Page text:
Thursday, January 23, 2003

Maybe this will finally get the court of public opinion to realize the problems in Florida elections are not the fault of the Governor, the former Attorney General (now a Congressperson), nor the President...,0,2167680.story?coll=sfla%2Dhome%2Dheadlines

Prosecutors find 100 uncounted ballots in Oliphant's office
By Scott Wyman
Staff writer

January 23, 2003

State prosecutors have found a tray of unopened absentee ballots that the Broward County elections office never counted during the September primary, sources told the South Florida Sun-Sentinel on Wednesday.

The ballots were postmarked as early as a week before the election and appeared to contain all the necessary information to have been deemed valid votes, the sources said. Prosecutors found about 100 ballots in a mail tray inside a file cabinet at Elections Supervisor Miriam Oliphant's Fort Lauderdale office during a search late Tuesday afternoon.

County officials were stunned by the discovery and said it would likely be a key piece of evidence in the ongoing investigation of Oliphant. It also could renew pressure on Gov. Jeb Bush to remove Oliphant because he said last week that he would do so only if he is presented with clear evidence of misconduct.

"If this turns out to be true, I'd be very upset about people losing their right to vote," said County Judge Jay Spechler. He served as chairman of the election canvassing board during the primary and voted against certifying the results because of his concerns about the conduct of the election.

State Attorney Mike Satz's spokesman, Ron Ishoy, declined to comment, and Oliphant could not be reached.

Prosecutors launched their wide-ranging investigation in mid-December, subpoenaing records and beginning to interview election office employees. The investigation has focused on charges of misspending raised in a county-ordered audit and the possibility that hundreds of absentee votes were never counted during the primary.

Faced with mounting concerns about Oliphant's rocky tenure, investigators promised last week that they would expedite their work. That appears to be happening, sources said, with at least five employees being questioned in the past two days.

Sources said that prosecutors came to Oliphant's office late Tuesday, just as she was wrapping up her meeting with county commissioners over her budget problems. The prosecutors demanded to see any ballots contained in a specific file cabinet.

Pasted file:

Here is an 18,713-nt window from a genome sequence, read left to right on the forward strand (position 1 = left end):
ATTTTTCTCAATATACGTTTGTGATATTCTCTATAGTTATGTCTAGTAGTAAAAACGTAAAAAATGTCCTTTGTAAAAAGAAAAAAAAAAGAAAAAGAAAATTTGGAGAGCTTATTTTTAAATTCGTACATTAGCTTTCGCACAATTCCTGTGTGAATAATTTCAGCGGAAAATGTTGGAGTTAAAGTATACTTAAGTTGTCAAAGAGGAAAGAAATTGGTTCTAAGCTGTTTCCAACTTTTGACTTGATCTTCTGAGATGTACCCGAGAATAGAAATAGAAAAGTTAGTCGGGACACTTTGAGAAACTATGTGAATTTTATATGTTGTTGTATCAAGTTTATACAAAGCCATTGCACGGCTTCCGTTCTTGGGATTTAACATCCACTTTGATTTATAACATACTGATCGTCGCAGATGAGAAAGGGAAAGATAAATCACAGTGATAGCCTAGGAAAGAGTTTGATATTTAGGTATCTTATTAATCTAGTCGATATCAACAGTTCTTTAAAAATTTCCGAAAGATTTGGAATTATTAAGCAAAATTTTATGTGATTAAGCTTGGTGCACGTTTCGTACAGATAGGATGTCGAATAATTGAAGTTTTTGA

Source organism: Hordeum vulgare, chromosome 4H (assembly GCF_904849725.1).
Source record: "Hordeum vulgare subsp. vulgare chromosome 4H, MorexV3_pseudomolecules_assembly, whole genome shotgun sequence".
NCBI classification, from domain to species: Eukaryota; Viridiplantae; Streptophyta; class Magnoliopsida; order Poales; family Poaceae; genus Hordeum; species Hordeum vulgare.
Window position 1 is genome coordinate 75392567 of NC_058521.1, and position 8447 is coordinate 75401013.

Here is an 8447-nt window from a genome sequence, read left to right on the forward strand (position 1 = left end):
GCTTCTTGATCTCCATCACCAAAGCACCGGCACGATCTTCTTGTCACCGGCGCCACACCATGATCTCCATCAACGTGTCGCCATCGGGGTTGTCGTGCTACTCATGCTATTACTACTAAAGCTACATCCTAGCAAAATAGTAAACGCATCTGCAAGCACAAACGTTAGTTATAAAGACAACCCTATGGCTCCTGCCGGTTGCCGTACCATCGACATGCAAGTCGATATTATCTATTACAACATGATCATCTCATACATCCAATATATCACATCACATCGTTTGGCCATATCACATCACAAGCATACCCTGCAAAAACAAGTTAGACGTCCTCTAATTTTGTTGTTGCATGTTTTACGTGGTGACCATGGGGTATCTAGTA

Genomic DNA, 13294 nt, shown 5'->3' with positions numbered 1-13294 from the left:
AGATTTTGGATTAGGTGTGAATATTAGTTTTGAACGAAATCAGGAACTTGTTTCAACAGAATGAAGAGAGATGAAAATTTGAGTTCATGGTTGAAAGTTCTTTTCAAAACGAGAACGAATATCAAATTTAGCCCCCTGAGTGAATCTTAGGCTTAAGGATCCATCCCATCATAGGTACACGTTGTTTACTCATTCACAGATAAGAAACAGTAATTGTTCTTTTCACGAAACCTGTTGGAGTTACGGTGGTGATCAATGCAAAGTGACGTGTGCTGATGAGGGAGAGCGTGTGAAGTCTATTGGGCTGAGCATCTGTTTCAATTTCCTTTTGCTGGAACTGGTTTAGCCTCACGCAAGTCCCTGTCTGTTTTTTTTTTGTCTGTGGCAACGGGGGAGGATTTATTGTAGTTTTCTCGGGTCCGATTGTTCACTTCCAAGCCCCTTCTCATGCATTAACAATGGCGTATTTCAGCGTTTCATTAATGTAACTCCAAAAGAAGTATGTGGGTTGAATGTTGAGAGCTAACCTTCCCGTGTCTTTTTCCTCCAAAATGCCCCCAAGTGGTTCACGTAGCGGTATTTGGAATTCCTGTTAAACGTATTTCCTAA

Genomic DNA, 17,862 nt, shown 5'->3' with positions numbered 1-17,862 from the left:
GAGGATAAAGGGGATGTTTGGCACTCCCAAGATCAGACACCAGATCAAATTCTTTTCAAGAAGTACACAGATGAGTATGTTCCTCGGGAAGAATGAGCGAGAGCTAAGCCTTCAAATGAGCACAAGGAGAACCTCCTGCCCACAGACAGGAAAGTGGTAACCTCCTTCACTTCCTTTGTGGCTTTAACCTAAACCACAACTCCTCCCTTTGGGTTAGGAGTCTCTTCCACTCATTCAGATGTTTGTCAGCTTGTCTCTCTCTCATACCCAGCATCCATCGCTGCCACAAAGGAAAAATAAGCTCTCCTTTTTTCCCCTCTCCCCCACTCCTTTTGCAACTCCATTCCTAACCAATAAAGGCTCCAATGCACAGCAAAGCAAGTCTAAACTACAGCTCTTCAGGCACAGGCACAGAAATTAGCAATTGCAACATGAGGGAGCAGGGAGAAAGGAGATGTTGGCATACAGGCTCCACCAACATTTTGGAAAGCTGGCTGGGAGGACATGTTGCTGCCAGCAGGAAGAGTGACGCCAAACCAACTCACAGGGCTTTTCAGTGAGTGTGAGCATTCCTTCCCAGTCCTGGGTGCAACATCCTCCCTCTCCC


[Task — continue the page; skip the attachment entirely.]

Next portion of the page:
Mary Hall, Oliphant's absentee ballot supervisor, brought the tray to them, the sources said.

The ballots were postmarked locally between Sept. 4 and Sept. 9, enough time to reach the office by the end of business on Election Day -- Sept. 10. The ballots contained the appropriate information to be counted: a witness name and address and a voter signature, the sources said.

Allegations have circulated for months among top-level county officials that hundreds of absentee ballots were not counted in the September primary and had been thrown away. The concerns were so strong that Spechler asked Sheriff Ken Jenne to order his staff to collect absentee ballots received by mail on the day of the Nov. 5 election.

The discovery comes at a time when officials are reeling from the Tuesday confrontation with Oliphant.

Supervisor's report

This was to be the week when Oliphant finally explained how she would rein in her runaway spending and correct the mismanagement uncovered by the audit. Instead, Oliphant's long-awaited report to the county was filled with questionable information about the new voting machines, her finances and who is to blame for election missteps. It included an "austerity budget" -- a deficit-reduction action plan -- that was actually a request for an extra $2.9 million.

The information in the four-inch-thick report added to the exasperation that county commissioners felt when they left Tuesday's meeting with Oliphant. During the session, Oliphant gave only vague answers to questions even as she asked for more cash, telling the board she will have no money left as of May 31.

"It's like the theater of the absurd," a frustrated Commissioner Lori Parrish said Wednesday.